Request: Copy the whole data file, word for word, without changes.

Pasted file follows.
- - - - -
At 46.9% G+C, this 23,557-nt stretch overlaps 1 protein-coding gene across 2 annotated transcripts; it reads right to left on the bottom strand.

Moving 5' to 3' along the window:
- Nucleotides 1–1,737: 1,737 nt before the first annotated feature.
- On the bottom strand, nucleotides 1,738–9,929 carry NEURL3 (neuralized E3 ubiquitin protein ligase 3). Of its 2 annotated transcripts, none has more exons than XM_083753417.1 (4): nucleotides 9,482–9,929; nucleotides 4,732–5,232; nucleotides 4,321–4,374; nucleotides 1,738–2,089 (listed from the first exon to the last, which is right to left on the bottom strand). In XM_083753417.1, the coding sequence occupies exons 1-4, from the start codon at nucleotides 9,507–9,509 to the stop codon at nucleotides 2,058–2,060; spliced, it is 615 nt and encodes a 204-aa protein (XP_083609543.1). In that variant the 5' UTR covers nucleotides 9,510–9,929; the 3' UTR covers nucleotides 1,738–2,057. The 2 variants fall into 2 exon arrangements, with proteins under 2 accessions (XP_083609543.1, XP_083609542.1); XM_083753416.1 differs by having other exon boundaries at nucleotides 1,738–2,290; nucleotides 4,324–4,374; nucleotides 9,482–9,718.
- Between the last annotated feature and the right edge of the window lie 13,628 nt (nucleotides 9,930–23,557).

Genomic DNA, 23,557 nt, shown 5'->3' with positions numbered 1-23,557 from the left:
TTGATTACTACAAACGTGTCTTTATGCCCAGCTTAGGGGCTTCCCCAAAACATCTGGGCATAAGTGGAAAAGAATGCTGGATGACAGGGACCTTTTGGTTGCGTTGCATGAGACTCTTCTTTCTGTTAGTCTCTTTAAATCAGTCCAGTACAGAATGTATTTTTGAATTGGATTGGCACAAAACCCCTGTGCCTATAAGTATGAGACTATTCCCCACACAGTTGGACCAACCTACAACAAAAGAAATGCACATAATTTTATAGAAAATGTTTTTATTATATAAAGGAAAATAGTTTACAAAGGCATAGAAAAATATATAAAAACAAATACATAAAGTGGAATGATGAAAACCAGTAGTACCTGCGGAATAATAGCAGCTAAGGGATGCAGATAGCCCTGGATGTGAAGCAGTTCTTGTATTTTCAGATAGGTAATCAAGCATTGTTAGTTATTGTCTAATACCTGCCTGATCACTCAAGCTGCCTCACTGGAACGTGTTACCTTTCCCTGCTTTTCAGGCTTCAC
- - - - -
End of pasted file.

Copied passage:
At 46.9% G+C, this 23,557-nt stretch overlaps 1 protein-coding gene across 2 annotated transcripts; it reads right to left on the bottom strand.

Moving 5' to 3' along the window:
- Nucleotides 1–1,737: 1,737 nt before the first annotated feature.
- On the bottom strand, nucleotides 1,738–9,929 carry NEURL3 (neuralized E3 ubiquitin protein ligase 3). Of its 2 annotated transcripts, none has more exons than XM_083753417.1 (4): nucleotides 9,482–9,929; nucleotides 4,732–5,232; nucleotides 4,321–4,374; nucleotides 1,738–2,089 (listed from the first exon to the last, which is right to left on the bottom strand). In XM_083753417.1, the coding sequence occupies exons 1-4, from the start codon at nucleotides 9,507–9,509 to the stop codon at nucleotides 2,058–2,060; spliced, it is 615 nt and encodes a 204-aa protein (XP_083609543.1). In that variant the 5' UTR covers nucleotides 9,510–9,929; the 3' UTR covers nucleotides 1,738–2,057. The 2 variants fall into 2 exon arrangements, with proteins under 2 accessions (XP_083609543.1, XP_083609542.1); XM_083753416.1 differs by having other exon boundaries at nucleotides 1,738–2,290; nucleotides 4,324–4,374; nucleotides 9,482–9,718.
- Between the last annotated feature and the right edge of the window lie 13,628 nt (nucleotides 9,930–23,557).

Genomic DNA, 23,557 nt, shown 5'->3' with positions numbered 1-23,557 from the left:
TTGATTACTACAAACGTGTCTTTATGCCCAGCTTAGGGGCTTCCCCAAAACATCTGGGCATAAGTGGAAAAGAATGCTGGATGACAGGGACCTTTTGGTTGCGTTGCATGAGACTCTTCTTTCTGTTAGTCTCTTTAAATCAGTCCAGTACAGAATGTATTTTTGAATTGGATTGGCACAAAACCCCTGTGCCTATAAGTATGAGACTATTCCCCACACAGTTGGACCAACCTACAACAAAAGAAATGCACATAATTTTATAGAAAATGTTTTTATTATATAAAGGAAAATAGTTTACAAAGGCATAGAAAAATATATAAAAACAAATACATAAAGTGGAATGATGAAAACCAGTAGTACCTGCGGAATAATAGCAGCTAAGGGATGCAGATAGCCCTGGATGTGAAGCAGTTCTTGTATTTTCAGATAGGTAATCAAGCATTGTTAGTTATTGTCTAATACCTGCCTGATCACTCAAGCTGCCTCACTGGAACGTGTTACCTTTCCCTGCTTTTCAGGCTTCAC